I had a lot of fun making these granny circle owls for Christmas ornaments. You can find the free pattern here.
In December James finished his metal suit of armor. We are all very impressed. He made it all up out of his head. The clink when he walks is very authentic. You can close your eyes and imagine yourself in medieval times.
And it's the time of year for the high school play at Rachel's school and I'm doing some volunteer sewing for the costume side of things. These were so fun and surprisingly easy!
I am wishfully thinking about many more hours in January to sit and enjoy being indoors and spend time knitting. We shall see......
Here are a few books leftover from 2015 that I never posted about:
The Minute Boys of Lexington by Edward Stratemeyer tells the story of a group of young boys from Lexington at the opening of the Revolutionary War. It is well-written and keeps you on the edge of your seat. The kids and I loved it and we had to order the sequel!
A Home in the Woods: Pioneer Life in Indiana by Howard Johnson is an excellent description of life here in Indianapolis in the early 1800's. It is both interesting and informative and I highly recommend this to anyone studying Indiana history. (This was read aloud with the children who also enjoyed it.)
Land of the Burnt Thigh (Borealis Books) by Edith Eudora Kohl was a fascinating look at the settlement of the west in the early part of the 20th century. I learned so much about this time in our nation's history and was also challenged by the courage and perseverance of these pioneers! Highly recommend this.
The Gift of Enough: Raising Grateful Kids in a Culture of Excess by Marianne Miller inspires parents to teach their children to learn what "enough" means and how you can learn to live with gratefulness and contentment in this age of excess and abundance. It gave me a number of ideas of things I want to communicate to my kids.
And that's all for now! You can find more ideas for knitting and reading at Ginny's Yarn Along.
I thought I would choose a handful of books from my 2015 reading that were favorites or made an impact on my life in some way. Here they are:
Choosing Rest: Cultivating a Sunday Heart in a Monday World by Sally Breedlove. I don't have my copy of my book in front me, and I must have underlined the book rather than taken notes, so I can't give you any of the amazing passages in this book just now. However, the theme of finding rest in various circumstances of life (the unknown, sickness, grief, hardship, joy) and using these as gateways to rest was well-developed and practically applied. Its the kind of book I need to re-read often and one that I highly recommend.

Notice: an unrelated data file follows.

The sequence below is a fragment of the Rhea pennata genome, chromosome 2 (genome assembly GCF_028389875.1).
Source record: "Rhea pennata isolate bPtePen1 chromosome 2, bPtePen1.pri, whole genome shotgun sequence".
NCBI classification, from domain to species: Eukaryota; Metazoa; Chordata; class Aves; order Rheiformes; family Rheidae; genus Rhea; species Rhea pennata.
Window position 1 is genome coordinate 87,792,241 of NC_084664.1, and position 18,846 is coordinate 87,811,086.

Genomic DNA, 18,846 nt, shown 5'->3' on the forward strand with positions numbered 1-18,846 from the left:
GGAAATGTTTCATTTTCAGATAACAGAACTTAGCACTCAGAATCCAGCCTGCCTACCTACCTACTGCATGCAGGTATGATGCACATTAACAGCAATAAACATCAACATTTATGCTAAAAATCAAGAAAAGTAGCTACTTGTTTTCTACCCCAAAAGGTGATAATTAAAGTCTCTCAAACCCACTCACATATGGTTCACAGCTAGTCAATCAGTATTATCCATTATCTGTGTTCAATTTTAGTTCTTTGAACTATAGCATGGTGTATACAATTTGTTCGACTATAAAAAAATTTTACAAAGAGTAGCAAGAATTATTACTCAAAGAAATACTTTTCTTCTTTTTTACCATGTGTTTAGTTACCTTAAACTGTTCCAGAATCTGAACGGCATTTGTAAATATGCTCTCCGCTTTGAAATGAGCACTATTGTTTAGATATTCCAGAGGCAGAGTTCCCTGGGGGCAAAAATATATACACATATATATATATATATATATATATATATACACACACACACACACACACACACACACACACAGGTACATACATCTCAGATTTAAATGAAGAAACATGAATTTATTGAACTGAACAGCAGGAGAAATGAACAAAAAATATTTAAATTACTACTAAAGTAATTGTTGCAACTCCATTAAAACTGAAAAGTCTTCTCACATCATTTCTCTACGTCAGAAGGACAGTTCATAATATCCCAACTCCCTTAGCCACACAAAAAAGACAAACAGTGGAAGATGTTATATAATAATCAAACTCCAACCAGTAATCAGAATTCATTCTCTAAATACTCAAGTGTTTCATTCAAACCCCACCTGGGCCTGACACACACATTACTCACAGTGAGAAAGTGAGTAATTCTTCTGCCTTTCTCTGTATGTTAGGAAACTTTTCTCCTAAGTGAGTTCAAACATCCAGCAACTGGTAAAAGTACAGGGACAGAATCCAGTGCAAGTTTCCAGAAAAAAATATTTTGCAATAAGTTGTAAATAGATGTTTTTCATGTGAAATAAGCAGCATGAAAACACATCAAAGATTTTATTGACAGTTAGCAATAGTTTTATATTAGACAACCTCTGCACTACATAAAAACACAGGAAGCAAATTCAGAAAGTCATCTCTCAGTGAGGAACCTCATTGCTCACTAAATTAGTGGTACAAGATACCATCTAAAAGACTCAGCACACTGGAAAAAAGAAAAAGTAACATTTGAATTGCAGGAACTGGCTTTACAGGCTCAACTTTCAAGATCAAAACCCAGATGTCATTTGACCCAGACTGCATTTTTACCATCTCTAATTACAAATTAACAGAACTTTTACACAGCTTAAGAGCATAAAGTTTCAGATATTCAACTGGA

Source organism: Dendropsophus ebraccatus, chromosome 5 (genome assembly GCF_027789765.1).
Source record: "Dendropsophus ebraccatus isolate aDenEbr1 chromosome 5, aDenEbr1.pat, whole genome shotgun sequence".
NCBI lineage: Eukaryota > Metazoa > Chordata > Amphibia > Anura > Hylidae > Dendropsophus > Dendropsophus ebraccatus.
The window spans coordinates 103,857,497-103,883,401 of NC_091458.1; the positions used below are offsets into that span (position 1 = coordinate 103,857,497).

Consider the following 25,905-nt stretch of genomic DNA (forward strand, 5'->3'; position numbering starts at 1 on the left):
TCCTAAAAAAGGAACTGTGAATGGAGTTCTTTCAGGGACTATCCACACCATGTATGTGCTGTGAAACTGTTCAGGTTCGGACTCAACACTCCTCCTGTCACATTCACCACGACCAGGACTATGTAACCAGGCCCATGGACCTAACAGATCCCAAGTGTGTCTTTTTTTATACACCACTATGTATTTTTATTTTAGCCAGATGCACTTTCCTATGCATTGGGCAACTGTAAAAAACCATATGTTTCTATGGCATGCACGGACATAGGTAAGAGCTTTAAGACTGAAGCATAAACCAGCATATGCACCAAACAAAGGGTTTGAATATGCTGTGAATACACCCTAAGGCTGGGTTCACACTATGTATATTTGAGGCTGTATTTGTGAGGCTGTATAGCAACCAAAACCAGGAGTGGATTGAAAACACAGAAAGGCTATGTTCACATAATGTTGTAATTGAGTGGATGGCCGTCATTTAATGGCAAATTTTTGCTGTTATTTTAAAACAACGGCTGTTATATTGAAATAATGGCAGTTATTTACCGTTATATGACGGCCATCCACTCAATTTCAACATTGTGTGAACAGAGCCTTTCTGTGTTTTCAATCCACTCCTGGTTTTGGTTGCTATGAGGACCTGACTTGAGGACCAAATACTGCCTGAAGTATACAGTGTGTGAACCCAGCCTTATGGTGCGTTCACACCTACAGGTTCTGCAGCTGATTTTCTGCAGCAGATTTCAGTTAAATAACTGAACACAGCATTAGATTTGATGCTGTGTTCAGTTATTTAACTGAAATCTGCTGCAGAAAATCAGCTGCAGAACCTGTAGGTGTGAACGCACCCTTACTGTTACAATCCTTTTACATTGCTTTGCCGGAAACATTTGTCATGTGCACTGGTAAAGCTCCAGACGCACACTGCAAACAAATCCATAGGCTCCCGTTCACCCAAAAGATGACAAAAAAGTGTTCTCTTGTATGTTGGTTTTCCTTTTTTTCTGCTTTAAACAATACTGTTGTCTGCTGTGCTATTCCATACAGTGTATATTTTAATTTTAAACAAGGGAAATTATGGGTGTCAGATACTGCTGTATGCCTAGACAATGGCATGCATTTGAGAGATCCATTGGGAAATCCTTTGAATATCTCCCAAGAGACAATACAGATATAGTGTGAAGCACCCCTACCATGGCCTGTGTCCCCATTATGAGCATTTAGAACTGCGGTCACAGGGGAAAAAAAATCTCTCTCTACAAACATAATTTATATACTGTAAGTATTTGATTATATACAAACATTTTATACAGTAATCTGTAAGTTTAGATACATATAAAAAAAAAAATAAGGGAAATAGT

Because He Loves Me: How Christ Transforms Our Daily Life by Elyse Fitzpatrick. I am not a complete fan of Fitzpatrick's writings but this is one book that I must highly, highly recommend. Fitzpatrick clearly and beautifully takes the reader to Scripture to unpack what it means to be loved by Christ and how that knowledge goes on to transform our lives.
Touching the Hem: A Biblical Response to Physical Suffering by Elizabeth Johnson. This is a thorough yet clear and succinct examination of Scripture's teachings on physical suffering and healing. Without even realizing it, you find yourself having an excellent handle on a theology of suffering by the time you finish this book.
The Life-Changing Magic of Tidying Up: The Japanese Art of Decluttering and Organizing by Marie Kondo. I wouldn't have thought this book would have made this list when I read it. However, some of the things Kondo said have stuck with me, particularly her thoughts on letting go emotionally of "stuff," expressing gratefulness for objects (I choose to express gratefulness to God, not the object itself), and how to fold clothing and organize drawers.
More Tales from the End Cottage (Young Puffin Books) by Eileen Bell. David and I discovered this book and its sequel this year and we love, love, love them. They are adorable, old-fashioned stories of an older lady who lives in a cottage in rural England along with several dogs and other farm animals.
Ordinary: Sustainable Faith in a Radical, Restless World by Michael Horton. This book was a great encouragement. In a nutshell, Horton talks about how sometimes it is easier to "do great things for God" than to actually buckle down and serve God faithfully where you are, day after day.
The Willoughbys by Lois Lowry. This was such a funny book that we listened to it twice while on vacation this year! It's a little unconventional but everything pans out in the end. The story involves children, a nanny, horrible parents, funny predicaments, and an old-fashioned family.
Born Under an Assumed Name: The Memoir of a Cold War Spy's Daughter by Sara Mansfield Taber. I emotionally connected with many parts of this book because of various similarities in my own childhood and life (mostly living overseas). Taber tells of her childhood and teen years moving from country to country and following her father in his work as a Cold War spy for the American government.
by Val McDermid. I'm including this because I was so surprised this year to find myself actually enjoying a Jane Austen spin-off. I never have in the past and never thought I would. This one was particularly fun because it is set in modern Edinburgh during the Festival and I could imagine so many of the scenes described.
Well, that's it for last year! I've got stacks and lists already begun for this year! I am so thankful for the joy and delight of reading!